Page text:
It began with a mistake.

When Lune business partners Kate Reid, her brother Cam Reid and restaurateur Nathan Toleman originally signed a lease with developer Aria for a Brisbane outlet of their world-famous croissanterie, they figured on it being a 380-square-metre shop that would take up the entire ground floor of The Standard residential tower in South Brisbane.

“We sent through what we thought were the finalised plans and they’re like, ‘What’s this? You’ve used 380 square metres. You’re paying for 300-square-metres,” Cam says, laughing. “Ah, fuck!”

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A quick redesign sliced a small section from the back of the build, but also created an empty 50-square-metre roadside tenancy next to the finished Lune (which opened in early August).

“Anyone in hospitality who walks past an empty site, their creative juices start flowing,” Cam says. “We looked the space at the front we’d just given back and thought, ‘It’s at the end of Fish Lane where there aren’t many evening options. It has super high ceilings. It’s long and narrow. Someone’s going to do a wine bar here. We should do a wine bar.’”

The result is Butler, which will open on Manning Street next door to Lune in mid-November. It’s a sliver of a spot, with space for just 35 people at a long bar inside and in the circular garden area out front of the building. In terms of design, you can expect something very different to the minimal stone of Lune.

“We wanted it to be warm but have a modern edge to it, so we’ve gone with quite a lot of perforated plywood,” Cam says. “Hogg & Lamb were the architects for Lune but they had one hand tied behind their back because we were so specific about where everything needs to be to maximise croissant production. With this one we said, ‘Here are some of the particulars, but for the rest of it, do your thing.’ We’re letting them create it for us.”

Butler’s wine list will change regularly but you can expect a focus on natural wine, and unusual varietals produced by Australian producers and Queensland producers in particular.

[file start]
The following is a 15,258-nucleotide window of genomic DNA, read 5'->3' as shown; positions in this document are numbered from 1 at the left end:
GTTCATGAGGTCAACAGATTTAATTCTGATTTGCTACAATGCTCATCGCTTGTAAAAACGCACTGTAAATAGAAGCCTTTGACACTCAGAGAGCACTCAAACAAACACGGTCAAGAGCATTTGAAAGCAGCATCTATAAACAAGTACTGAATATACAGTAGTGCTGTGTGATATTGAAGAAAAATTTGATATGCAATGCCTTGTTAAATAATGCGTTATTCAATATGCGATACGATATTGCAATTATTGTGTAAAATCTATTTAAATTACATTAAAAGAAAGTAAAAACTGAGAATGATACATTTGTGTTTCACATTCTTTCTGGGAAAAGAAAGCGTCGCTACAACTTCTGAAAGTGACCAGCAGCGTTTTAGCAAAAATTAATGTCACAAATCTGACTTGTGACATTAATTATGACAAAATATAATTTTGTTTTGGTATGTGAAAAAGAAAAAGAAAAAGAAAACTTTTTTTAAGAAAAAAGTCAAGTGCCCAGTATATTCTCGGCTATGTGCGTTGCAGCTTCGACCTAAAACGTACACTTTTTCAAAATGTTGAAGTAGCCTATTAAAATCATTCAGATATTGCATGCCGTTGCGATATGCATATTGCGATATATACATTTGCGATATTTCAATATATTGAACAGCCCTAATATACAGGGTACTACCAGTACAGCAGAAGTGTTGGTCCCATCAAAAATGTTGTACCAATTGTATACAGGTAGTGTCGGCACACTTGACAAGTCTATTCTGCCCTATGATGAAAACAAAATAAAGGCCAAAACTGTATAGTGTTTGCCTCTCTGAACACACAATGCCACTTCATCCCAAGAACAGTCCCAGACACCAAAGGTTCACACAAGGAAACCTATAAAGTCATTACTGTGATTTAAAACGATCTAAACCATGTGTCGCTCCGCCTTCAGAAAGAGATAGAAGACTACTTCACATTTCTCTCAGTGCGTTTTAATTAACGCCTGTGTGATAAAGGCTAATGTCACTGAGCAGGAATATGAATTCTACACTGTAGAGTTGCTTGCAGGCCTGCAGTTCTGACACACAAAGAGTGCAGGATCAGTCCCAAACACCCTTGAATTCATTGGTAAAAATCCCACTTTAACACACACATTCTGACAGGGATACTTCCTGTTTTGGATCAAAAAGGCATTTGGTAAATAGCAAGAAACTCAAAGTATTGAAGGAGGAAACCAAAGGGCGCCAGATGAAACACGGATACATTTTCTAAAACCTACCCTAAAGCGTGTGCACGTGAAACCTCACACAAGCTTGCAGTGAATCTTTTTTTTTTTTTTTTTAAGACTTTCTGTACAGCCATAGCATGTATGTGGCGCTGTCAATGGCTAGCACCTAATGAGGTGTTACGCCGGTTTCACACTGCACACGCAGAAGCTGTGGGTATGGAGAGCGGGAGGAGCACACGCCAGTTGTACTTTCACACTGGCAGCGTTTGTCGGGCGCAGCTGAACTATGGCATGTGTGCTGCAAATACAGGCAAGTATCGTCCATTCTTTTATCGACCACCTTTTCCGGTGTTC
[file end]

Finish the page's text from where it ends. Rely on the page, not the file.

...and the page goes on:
“Butler isn’t for wine snobs and we want to focus on sourcing as close to home as possible,” says longtime Lune manager Ryan Butler, who has lent the new venue his surname. “So if we could represent whatever’s coming out of the Granite Belt, we’ll do that.

“The person who comes in and says, ‘I know nothing about wine.’ That’s the person we’re most excited to have at Butler. We want to make an accessible wine list.”

For food, a small open kitchen will prepare a selection of snacks and small plates designed for grazing, with a couple of larger meals for those who want something more substantial.

“Again, we just want to champion as much Queensland produce as we can,” Butler says. “Also, that ethos of slow food and sustainability around food – the dream for us is that piece of meat that you might be eating that was butchered earlier today is also salumi that you can have in nine months.”

In terms of inspiration, Butler says to envision Leigh Street Wine Room in Adelaide, Sonny in Hobart or Rosella’s on the Gold Coast. What you won’t find, though, is croissants – Lune After Dark, this isn’t.

“What we really want to avoid is anyone thinking that this is going to be a Lune version of a wine bar,” Cam says. “I mean, what the fuck is a Lune version of a wine bar? [Butler] is a wine bar where you go to relax over a delicious glass of wine that evening with a couple of friends. We’re not putting six wines in a box for you to take away.”

It might seem a left-field project for Lune, but the team’s collective hospitality experience is broader than many realise. Cam ran bars in Sydney before becoming Kate’s business partner, and Toleman is known for superstar Victorian venues such as Common Ground Project, Liminal and Hazel.

But this is also about being local. Lune started as an Elwood hole-in-the-wall back in the day, and Cam now lives upstairs from the Brisbane store with his young family.

“I want our businesses to be here for years and years and years and years,” Cam says. “We sign long leases. I want to create spaces that become part of the landscape. Whether you go there once a week or once every six months, every time you walk in the door there’s a sense of familiarity.”

Butler will open at 15 Manning Street in mid-December.